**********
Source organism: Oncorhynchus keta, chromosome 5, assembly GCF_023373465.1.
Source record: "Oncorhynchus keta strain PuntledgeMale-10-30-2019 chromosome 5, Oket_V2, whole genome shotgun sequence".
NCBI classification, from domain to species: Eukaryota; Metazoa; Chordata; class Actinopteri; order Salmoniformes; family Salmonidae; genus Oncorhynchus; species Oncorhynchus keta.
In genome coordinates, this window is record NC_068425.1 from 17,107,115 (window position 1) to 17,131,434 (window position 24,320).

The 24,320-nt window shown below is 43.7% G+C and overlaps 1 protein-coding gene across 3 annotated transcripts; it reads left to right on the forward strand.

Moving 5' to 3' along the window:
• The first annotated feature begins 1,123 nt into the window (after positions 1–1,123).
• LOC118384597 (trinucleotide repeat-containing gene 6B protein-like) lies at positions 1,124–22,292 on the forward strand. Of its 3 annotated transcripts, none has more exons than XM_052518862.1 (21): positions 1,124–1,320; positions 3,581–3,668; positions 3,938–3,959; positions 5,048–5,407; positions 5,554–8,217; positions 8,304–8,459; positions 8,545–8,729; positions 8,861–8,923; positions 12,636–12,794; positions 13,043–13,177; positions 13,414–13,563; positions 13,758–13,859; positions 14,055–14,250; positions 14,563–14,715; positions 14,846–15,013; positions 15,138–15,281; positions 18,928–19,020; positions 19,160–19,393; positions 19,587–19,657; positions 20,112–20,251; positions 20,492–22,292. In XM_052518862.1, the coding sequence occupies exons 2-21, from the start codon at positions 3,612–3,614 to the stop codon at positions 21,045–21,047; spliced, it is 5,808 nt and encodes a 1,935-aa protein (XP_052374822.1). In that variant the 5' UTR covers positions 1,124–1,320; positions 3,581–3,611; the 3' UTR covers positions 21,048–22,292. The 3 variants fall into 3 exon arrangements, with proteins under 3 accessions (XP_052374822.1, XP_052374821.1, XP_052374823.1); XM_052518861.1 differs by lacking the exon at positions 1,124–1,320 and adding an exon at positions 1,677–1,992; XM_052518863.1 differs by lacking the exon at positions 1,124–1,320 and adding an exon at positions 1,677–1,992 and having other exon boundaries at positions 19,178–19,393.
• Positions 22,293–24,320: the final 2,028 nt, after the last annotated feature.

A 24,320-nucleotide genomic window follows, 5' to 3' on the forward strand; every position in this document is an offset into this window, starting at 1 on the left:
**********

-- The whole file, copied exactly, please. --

Source organism: Oncorhynchus keta, chromosome 5, assembly GCF_023373465.1.
Source record: "Oncorhynchus keta strain PuntledgeMale-10-30-2019 chromosome 5, Oket_V2, whole genome shotgun sequence".
NCBI classification, from domain to species: Eukaryota; Metazoa; Chordata; class Actinopteri; order Salmoniformes; family Salmonidae; genus Oncorhynchus; species Oncorhynchus keta.
In genome coordinates, this window is record NC_068425.1 from 17,107,115 (window position 1) to 17,131,434 (window position 24,320).

The 24,320-nt window shown below is 43.7% G+C and overlaps 1 protein-coding gene across 3 annotated transcripts; it reads left to right on the forward strand.

Moving 5' to 3' along the window:
• The first annotated feature begins 1,123 nt into the window (after positions 1–1,123).
• LOC118384597 (trinucleotide repeat-containing gene 6B protein-like) lies at positions 1,124–22,292 on the forward strand. Of its 3 annotated transcripts, none has more exons than XM_052518862.1 (21): positions 1,124–1,320; positions 3,581–3,668; positions 3,938–3,959; positions 5,048–5,407; positions 5,554–8,217; positions 8,304–8,459; positions 8,545–8,729; positions 8,861–8,923; positions 12,636–12,794; positions 13,043–13,177; positions 13,414–13,563; positions 13,758–13,859; positions 14,055–14,250; positions 14,563–14,715; positions 14,846–15,013; positions 15,138–15,281; positions 18,928–19,020; positions 19,160–19,393; positions 19,587–19,657; positions 20,112–20,251; positions 20,492–22,292. In XM_052518862.1, the coding sequence occupies exons 2-21, from the start codon at positions 3,612–3,614 to the stop codon at positions 21,045–21,047; spliced, it is 5,808 nt and encodes a 1,935-aa protein (XP_052374822.1). In that variant the 5' UTR covers positions 1,124–1,320; positions 3,581–3,611; the 3' UTR covers positions 21,048–22,292. The 3 variants fall into 3 exon arrangements, with proteins under 3 accessions (XP_052374822.1, XP_052374821.1, XP_052374823.1); XM_052518861.1 differs by lacking the exon at positions 1,124–1,320 and adding an exon at positions 1,677–1,992; XM_052518863.1 differs by lacking the exon at positions 1,124–1,320 and adding an exon at positions 1,677–1,992 and having other exon boundaries at positions 19,178–19,393.
• Positions 22,293–24,320: the final 2,028 nt, after the last annotated feature.

A 24,320-nucleotide genomic window follows, 5' to 3' on the forward strand; every position in this document is an offset into this window, starting at 1 on the left: